The Carrera 3 enjoyed marvellously quick and responsive steering, whilst the handling was taut and, for its day, sensational. The car was also incredibly safe, the front and rear anti-roll bars reducing body roll and improving stability, and the 282mm front and 290mm rear disc brakes managing to stop the car in record times for the mid-1970s.

 

As far as performance was concerned, Porsche claimed a rather understated 0-62 mph time of 6.3 seconds and a top speed ‘in excess of 142 mph’. However, in road tests by the motoring press the car managed times of 5.7 seconds for the sprint and a top speed of 145 mph, with overall fuel consumption coming in at around 18 mpg. The road performance of the Carrera 3 was generally considered to be better than that of its immediate predecessor, the 2.7 Carrera, owing to its larger engine, improved torque characteristics and the use of K-Jetronic fuel injection.

Porsche also made ‘comfort’ and ‘sports’ packs available for the Carrera 3.0 with the final J-Series cars being offered in one of two factory specifications: the classic, spoiler-less version with Koni dampers and 6 inch front and 7 inch rear wheels; and the Carrera 3 Sport with Bilstein shock absorbers, bigger wheels sporting Pirelli P7 tyres, special seats, front lip spoiler and a rear rubber ‘whale-tail’ spoiler.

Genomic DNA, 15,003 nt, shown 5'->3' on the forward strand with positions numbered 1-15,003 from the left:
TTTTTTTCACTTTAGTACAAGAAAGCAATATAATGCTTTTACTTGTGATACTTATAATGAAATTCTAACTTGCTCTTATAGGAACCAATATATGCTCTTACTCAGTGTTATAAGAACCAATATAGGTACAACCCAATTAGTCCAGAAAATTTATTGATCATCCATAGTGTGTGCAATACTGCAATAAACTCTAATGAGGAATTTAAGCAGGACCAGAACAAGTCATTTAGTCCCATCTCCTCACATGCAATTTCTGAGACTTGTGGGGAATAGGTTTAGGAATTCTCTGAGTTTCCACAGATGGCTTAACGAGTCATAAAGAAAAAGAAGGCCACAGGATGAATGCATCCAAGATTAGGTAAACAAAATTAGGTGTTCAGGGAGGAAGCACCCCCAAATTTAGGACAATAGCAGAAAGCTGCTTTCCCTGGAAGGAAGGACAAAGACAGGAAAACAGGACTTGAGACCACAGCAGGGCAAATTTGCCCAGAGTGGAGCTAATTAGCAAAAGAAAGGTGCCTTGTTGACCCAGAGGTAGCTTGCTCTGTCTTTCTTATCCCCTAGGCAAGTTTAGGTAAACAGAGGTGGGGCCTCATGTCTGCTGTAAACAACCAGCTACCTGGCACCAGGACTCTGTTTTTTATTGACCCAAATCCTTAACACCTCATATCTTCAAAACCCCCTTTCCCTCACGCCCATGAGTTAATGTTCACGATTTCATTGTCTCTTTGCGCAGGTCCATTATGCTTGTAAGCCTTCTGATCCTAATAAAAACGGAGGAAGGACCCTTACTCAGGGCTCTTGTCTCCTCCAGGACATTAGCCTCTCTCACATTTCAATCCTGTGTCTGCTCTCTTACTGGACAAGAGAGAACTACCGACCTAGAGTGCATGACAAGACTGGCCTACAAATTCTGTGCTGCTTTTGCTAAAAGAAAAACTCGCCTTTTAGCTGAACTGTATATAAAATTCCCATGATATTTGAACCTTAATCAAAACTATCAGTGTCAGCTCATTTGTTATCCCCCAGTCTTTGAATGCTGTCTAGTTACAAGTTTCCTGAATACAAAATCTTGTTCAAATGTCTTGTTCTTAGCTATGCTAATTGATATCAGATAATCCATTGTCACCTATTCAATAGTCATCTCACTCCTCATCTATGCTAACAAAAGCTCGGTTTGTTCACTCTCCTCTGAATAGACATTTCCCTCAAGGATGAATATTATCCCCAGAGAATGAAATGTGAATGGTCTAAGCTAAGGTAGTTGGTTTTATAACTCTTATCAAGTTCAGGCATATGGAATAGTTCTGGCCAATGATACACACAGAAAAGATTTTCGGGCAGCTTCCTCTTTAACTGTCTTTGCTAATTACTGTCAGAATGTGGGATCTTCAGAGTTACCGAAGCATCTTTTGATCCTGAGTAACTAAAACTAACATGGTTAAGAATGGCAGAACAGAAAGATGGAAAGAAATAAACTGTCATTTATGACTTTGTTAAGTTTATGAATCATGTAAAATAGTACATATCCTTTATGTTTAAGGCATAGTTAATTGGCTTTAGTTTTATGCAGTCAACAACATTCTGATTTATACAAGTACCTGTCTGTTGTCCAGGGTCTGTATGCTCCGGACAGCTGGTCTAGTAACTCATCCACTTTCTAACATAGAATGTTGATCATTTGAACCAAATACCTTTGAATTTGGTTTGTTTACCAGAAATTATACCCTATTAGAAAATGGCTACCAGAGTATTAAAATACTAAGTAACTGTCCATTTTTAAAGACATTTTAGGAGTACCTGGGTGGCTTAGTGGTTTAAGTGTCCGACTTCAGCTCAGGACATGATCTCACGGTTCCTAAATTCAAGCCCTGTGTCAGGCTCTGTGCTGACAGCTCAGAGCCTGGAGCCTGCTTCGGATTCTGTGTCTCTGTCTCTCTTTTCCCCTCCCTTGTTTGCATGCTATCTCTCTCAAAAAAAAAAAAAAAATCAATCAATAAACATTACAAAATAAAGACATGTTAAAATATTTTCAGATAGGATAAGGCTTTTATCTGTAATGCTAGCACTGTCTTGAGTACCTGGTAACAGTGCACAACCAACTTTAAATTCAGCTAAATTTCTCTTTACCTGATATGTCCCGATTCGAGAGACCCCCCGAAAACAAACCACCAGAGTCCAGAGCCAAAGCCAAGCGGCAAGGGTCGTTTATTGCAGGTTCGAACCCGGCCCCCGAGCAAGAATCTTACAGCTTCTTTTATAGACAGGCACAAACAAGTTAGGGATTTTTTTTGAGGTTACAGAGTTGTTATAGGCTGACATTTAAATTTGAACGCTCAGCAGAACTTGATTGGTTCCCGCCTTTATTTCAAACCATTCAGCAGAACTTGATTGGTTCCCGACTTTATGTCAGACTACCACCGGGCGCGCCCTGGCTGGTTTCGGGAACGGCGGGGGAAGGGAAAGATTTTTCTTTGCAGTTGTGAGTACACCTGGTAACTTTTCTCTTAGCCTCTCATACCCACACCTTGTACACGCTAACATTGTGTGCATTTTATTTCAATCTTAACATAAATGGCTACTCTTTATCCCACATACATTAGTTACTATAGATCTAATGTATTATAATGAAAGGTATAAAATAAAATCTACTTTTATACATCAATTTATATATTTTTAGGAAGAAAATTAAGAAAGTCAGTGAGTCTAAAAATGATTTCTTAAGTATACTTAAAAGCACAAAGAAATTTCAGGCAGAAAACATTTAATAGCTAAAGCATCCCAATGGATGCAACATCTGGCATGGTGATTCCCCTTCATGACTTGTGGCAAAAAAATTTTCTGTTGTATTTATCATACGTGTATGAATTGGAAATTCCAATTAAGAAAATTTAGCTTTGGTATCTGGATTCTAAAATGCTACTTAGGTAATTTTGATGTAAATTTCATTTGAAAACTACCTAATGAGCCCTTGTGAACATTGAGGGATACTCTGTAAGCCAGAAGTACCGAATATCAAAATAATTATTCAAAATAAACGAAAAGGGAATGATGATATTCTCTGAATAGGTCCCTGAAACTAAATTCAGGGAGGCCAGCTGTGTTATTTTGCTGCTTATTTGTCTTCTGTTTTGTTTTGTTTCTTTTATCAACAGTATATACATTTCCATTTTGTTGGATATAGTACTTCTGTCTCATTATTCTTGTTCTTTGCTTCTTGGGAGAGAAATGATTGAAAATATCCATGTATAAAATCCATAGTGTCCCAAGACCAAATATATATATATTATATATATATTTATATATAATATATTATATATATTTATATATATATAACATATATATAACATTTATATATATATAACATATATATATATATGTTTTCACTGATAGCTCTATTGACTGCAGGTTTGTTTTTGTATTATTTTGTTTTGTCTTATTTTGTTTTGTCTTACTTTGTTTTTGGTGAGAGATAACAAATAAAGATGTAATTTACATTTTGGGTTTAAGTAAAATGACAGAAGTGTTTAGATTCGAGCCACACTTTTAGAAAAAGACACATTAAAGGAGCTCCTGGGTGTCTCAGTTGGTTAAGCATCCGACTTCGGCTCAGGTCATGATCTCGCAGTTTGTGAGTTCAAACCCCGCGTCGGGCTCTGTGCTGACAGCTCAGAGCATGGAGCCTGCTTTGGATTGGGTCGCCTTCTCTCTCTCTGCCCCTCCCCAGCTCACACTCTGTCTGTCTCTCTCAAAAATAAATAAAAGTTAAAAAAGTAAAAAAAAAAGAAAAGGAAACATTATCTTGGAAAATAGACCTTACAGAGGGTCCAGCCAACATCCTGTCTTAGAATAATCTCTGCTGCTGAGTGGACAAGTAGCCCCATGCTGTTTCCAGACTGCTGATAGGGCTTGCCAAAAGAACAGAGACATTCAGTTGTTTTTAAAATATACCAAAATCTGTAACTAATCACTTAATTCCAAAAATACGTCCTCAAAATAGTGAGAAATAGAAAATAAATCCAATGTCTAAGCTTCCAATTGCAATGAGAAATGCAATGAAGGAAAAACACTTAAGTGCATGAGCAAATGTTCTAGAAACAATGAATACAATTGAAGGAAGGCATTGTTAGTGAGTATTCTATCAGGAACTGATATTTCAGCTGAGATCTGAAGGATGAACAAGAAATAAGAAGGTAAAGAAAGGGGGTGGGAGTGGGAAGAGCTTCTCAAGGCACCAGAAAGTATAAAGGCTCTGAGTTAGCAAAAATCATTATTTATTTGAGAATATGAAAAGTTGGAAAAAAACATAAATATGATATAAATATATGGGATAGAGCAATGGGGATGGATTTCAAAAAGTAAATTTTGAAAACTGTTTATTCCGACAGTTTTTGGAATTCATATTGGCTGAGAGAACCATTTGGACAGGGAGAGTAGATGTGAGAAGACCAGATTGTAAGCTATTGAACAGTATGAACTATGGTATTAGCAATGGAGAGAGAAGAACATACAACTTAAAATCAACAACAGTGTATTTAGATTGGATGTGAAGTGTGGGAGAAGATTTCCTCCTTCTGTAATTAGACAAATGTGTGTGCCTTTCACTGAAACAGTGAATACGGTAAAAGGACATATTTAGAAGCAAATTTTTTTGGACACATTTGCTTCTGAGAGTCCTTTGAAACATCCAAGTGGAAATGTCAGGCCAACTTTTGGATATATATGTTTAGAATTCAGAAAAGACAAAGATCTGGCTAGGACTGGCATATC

Throughout its short production life, the Carrera 3 sat in the middle of the 911 range, between the standard 911 and the Turbo.

The Carrera 3 has an interesting place in the history of the Porsche 911 as it brought together elements from two of Porsche’s most legendary cars. First, it represented the latest incarnation of the Porsche Carrera, originally introduced to the 911 series as the classic 2.7 litre RS in late 1972, and later revamped as the ‘impact-bumper’ Carrera 2.7 in 1974. In fact, the Carrera 3 was the last 911 to bear the name ‘Carrera’ as a production special.

 

 

 

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